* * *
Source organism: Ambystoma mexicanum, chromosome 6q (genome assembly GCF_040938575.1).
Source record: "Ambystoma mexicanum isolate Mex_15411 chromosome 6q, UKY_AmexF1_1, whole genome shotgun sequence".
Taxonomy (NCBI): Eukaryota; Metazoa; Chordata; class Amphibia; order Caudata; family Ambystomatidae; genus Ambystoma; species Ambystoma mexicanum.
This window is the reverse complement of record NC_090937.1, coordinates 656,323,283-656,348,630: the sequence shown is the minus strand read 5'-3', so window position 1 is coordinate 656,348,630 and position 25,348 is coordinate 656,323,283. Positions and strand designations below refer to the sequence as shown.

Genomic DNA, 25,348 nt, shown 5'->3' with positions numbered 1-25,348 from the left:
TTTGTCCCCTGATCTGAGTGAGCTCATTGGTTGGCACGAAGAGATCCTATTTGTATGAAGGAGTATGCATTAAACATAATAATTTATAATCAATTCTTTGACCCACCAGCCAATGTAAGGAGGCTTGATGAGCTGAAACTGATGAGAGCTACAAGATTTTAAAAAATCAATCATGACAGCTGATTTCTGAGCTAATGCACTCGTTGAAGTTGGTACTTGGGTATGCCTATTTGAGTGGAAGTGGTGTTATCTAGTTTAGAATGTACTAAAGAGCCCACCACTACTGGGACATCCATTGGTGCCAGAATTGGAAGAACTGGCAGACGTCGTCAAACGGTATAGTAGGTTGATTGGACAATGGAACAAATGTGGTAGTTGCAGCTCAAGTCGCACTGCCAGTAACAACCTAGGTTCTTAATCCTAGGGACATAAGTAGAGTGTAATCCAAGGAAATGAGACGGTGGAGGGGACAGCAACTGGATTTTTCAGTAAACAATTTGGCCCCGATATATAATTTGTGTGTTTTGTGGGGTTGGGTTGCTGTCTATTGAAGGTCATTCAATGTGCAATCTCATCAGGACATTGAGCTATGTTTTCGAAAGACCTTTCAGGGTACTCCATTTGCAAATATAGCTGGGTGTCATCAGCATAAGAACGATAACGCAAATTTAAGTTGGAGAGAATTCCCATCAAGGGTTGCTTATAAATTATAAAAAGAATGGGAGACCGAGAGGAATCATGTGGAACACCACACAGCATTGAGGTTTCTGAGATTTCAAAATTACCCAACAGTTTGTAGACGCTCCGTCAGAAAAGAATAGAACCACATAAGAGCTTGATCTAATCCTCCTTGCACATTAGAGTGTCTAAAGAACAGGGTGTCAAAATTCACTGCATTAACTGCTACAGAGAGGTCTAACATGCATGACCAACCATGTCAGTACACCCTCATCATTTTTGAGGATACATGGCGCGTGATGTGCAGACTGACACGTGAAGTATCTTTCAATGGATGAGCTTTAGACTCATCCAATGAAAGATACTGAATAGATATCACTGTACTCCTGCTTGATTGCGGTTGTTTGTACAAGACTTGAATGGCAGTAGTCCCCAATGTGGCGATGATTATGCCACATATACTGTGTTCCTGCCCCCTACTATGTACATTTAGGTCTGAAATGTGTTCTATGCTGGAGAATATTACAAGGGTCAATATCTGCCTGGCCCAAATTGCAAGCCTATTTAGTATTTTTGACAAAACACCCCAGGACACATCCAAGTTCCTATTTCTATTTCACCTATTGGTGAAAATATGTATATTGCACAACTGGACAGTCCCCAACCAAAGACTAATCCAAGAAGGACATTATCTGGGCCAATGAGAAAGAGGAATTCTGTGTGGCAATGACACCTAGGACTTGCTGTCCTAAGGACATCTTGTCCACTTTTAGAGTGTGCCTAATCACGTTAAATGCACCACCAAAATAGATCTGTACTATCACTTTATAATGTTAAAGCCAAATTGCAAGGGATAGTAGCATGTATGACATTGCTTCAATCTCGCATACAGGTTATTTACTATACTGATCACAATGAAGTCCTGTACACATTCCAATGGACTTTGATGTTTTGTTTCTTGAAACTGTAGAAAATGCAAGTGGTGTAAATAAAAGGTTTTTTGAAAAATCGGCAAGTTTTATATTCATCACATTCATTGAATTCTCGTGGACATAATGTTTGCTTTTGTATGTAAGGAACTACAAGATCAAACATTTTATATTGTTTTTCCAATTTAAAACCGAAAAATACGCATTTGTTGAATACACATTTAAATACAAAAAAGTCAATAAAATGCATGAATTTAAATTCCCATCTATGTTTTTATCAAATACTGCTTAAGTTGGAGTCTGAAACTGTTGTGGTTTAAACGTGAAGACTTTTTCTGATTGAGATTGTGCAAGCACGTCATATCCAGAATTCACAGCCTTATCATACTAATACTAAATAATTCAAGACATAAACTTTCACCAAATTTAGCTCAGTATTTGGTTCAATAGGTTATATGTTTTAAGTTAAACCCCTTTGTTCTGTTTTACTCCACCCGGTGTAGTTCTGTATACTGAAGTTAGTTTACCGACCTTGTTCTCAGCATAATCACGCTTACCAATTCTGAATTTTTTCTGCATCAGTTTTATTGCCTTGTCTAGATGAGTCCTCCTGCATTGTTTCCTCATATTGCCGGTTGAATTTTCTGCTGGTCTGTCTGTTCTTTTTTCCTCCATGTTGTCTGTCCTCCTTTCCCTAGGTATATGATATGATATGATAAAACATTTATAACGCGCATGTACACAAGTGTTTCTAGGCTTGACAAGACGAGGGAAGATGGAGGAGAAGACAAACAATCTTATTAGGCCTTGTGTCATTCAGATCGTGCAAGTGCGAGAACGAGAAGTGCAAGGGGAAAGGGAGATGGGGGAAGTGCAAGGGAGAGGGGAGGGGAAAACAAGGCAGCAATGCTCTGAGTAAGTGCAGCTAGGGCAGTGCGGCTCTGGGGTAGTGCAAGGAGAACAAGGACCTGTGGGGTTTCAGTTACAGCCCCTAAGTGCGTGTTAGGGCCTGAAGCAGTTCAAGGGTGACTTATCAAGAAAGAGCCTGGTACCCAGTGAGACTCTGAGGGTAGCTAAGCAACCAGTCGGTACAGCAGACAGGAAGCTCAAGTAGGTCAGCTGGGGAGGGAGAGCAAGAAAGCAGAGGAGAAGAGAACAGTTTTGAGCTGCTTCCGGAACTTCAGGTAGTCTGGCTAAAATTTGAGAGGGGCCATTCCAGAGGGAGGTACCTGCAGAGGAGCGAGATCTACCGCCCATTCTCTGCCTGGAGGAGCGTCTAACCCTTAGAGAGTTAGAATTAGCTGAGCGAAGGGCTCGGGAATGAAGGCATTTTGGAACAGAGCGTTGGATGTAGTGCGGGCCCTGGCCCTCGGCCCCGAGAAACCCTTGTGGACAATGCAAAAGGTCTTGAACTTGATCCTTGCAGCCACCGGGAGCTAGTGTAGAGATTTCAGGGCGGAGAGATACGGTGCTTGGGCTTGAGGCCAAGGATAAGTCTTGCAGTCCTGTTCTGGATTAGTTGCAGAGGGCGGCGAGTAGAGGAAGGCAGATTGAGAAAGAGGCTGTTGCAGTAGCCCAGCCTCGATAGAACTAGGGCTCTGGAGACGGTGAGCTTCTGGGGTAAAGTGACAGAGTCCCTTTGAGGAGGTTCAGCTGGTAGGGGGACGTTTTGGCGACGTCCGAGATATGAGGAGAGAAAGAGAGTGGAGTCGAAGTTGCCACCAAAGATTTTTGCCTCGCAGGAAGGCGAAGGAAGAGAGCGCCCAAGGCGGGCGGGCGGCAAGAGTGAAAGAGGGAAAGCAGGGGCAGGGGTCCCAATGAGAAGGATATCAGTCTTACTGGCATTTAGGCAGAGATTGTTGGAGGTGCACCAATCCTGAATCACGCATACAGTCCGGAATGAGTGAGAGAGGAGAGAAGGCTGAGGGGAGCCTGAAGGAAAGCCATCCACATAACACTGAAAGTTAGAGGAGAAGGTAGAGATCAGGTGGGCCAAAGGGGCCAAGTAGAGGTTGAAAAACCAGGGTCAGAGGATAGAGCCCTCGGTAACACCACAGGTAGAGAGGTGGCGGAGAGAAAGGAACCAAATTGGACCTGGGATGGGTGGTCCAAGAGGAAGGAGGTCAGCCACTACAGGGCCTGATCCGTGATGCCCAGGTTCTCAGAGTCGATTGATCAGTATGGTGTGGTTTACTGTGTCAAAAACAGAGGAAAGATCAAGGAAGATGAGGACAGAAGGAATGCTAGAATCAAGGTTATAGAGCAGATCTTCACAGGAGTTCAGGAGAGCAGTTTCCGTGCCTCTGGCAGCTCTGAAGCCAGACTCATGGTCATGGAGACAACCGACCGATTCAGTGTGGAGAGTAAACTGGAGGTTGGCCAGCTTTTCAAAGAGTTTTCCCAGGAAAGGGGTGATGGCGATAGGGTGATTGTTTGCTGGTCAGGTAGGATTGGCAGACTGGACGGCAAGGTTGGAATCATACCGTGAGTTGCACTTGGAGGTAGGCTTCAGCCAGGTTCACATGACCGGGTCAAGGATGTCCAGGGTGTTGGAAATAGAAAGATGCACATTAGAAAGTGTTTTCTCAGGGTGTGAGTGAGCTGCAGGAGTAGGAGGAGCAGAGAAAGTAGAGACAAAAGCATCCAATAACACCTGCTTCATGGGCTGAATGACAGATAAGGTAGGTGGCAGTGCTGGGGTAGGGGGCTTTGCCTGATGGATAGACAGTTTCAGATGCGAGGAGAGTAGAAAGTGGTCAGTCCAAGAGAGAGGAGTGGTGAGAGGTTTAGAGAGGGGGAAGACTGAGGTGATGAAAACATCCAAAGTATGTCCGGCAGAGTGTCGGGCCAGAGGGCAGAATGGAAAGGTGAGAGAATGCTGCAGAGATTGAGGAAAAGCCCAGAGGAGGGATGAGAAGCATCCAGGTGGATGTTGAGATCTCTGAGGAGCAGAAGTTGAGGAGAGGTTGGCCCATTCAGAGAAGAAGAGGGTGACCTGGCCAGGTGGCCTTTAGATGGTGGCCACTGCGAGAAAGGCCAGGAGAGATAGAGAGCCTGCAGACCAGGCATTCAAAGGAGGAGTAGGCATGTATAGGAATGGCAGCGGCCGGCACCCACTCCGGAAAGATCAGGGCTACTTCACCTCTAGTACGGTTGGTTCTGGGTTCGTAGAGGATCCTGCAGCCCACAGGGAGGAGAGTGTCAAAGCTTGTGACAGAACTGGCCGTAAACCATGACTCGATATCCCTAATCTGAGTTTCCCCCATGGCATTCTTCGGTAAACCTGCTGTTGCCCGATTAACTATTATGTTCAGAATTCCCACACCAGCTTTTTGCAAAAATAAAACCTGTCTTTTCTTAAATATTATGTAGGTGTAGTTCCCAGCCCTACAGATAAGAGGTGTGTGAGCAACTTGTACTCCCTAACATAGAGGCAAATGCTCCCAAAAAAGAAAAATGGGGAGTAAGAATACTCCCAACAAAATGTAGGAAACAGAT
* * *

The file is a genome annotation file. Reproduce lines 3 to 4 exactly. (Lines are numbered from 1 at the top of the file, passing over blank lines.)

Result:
Taxonomy (NCBI): Eukaryota; Metazoa; Chordata; class Amphibia; order Caudata; family Ambystomatidae; genus Ambystoma; species Ambystoma mexicanum.
This window is the reverse complement of record NC_090937.1, coordinates 656,323,283-656,348,630: the sequence shown is the minus strand read 5'-3', so window position 1 is coordinate 656,348,630 and position 25,348 is coordinate 656,323,283. Positions and strand designations below refer to the sequence as shown.